“You should report Vasir.”

“Oh, we have,” said Mister Biker. “This whole Vampire Ice thing has been nothing but a huge clusterfuck for the neighborhood.”

Was Vampire Ice on the streets again?

At the restaurant, I pulled away and leaned against the door. Mister Biker stood close. He glanced down the street at the scene where a mob had gathered.

“What about the magistrate?”

“Nothing,” said Mister Biker. He shrugged. “Now that everyone knows there’s no Reaper, city’s in a mess.”

I always kept forgetting what they had called me on the streets in my former life. Reaper.

“Kandy, are you okay? You look out of sorts, mate.”

Looking at his bald head, his brown eyes, the fuzz on his chin, I searched for him within my memories, but found nothing. He knew me. I could tell by the concerned look on his face.

“Dylan,” he said.

I tried putting on my best reassuring smile and thanked Dylan.

“Have you seen Miranda?” asked Dylan. My blank expression must have answered, because he continued. “My boss. She normally checks in each week, but we haven’t seen her in over a month.”

“Sorry,” I said.

“Kodiak’s talking like we won’t get paid at the end of the month,” said Dylan. He shrugged. “Miranda will turn up at some point.”

After wishing Dylan a goodnight, I slipped inside the restaurant and removed my sunglasses. I sped over to the security console and entered the code. There in the gloom, I slumped against the wall.

Dylan had nailed it; I felt out of sorts.

My mentor, and friend, Steve Reynolds had taught me a great deal about the shadows between worlds. The quiet place, he had called it. At first I could only dip a toe in, but soon I could wade downstairs or the next block over. Pass through walls even, only they weren’t walls in the quiet place. Ghosts. Diving deeper into the shadows didn’t lead to a timelessness, instead it came out in world where creatures had a different view on time. I could never reach Purple Hell on my own, but my skill in ghost-walking made up for my small physique in this world.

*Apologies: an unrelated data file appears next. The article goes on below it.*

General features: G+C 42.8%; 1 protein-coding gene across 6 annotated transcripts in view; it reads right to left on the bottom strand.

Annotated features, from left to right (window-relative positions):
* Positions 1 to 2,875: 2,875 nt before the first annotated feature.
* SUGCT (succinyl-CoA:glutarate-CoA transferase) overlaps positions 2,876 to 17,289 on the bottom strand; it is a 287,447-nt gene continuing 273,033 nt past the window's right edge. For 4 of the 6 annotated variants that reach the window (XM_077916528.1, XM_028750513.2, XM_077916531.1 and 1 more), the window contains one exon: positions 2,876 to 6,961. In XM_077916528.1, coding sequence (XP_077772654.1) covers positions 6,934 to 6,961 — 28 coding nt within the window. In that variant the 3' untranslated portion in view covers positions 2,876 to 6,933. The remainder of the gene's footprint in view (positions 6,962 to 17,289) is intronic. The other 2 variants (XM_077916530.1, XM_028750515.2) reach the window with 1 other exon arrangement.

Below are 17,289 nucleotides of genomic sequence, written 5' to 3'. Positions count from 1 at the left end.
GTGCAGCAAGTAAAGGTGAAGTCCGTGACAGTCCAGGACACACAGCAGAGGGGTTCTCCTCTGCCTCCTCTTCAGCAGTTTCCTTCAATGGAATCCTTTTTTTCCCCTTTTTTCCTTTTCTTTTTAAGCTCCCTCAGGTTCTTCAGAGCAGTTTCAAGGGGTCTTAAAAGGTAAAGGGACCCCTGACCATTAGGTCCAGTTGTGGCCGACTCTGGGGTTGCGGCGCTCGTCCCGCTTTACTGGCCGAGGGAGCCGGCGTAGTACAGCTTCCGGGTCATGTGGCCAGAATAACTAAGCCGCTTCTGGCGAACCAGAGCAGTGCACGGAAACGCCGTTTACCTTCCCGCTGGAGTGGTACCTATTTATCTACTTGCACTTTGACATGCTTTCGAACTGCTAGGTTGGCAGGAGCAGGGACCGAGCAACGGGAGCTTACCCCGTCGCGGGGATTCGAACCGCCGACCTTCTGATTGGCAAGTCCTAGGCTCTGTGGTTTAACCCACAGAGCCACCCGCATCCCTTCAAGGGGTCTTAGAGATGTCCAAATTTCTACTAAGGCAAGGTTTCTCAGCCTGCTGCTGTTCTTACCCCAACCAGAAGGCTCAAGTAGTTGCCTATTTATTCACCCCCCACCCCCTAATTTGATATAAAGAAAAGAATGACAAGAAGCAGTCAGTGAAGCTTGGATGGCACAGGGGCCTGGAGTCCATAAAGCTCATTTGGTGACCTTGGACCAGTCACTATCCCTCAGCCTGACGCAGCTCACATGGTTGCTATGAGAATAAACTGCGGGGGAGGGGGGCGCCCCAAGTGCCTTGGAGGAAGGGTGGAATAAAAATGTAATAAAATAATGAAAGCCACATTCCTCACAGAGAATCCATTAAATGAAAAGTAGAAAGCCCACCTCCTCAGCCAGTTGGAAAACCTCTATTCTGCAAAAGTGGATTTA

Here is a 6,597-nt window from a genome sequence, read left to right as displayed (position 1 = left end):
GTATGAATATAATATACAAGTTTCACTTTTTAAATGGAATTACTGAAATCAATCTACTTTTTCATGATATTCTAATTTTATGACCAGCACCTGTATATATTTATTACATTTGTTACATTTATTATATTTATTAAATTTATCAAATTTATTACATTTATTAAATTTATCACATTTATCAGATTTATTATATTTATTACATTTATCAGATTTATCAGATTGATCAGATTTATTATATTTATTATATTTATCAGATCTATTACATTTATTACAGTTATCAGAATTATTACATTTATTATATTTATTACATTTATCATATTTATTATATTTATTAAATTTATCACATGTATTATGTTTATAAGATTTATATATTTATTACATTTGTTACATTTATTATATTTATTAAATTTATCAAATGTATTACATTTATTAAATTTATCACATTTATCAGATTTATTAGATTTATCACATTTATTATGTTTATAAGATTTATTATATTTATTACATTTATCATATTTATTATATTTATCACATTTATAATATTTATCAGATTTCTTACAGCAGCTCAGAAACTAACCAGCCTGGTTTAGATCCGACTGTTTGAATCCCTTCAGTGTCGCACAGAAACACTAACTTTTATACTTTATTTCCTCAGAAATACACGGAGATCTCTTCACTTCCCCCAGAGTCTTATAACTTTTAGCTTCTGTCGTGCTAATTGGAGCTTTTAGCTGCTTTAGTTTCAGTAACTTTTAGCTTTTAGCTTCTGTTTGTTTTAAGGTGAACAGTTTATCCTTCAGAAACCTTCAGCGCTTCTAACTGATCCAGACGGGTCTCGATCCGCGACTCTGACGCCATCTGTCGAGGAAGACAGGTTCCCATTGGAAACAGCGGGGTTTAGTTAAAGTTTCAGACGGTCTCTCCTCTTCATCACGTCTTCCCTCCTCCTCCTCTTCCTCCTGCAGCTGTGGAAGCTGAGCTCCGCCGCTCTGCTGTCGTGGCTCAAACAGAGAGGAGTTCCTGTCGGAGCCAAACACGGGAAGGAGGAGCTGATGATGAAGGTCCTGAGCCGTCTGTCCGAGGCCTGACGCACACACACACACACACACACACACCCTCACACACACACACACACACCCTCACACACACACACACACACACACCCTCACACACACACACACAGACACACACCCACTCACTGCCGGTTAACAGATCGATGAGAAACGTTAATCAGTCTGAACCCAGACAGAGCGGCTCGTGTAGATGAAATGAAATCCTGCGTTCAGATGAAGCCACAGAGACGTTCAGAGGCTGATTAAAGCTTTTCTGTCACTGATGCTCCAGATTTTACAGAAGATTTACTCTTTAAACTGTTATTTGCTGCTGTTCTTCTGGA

Earlier on the street, I had been nearly overtaken by a street thug. An Itoril skilled in ghost-walking, but a thug just the same. Vasir had recognized me as the former Roseland Executioner, and instead of attacking me, he had taunted me with how powerful he had become.

I cursed at the empty restaurant, but it didn’t cure my angst.

As I marched up the stairs, I peeled off my coat. Feeling the need to clean my guns, I rounded the corner into the office and took a seat behind the desk. I didn’t bother with the lights, the glow from the computer monitor displaying shifting patterns was enough. My gun case sat on the floor, and leaning over, I snatched it by the handle.

Sitting up, I noticed movement in the hall. At first I thought it was the wraith, and I lurched. Recognizing the shape of a man standing still, I studied his form. Steve, I thought, but this man appeared shorter with a stronger build. He wore a rumpled white shirt and a tie hanging loosely from his neck. No scent, it was as if he stood at the edge of the quiet place.

I was in the silent shadows, I realized, at the edge where the walls and furniture still held color.

The man appeared familiar like he belonged here.


The man watched me.

I spoke, words lost to silence, You’re Peter Gray.

Like a ghost, he vanished.

Jumping out of the chair, I ran into the hall searching the stairs. Nothing. I crossed over to the other side, stairs and the second floor rippling away, and I found no sign of the man within the ghost restaurant. Back within the world, I sniffed the air discovering a hint of something different. The scent of Peter Gray.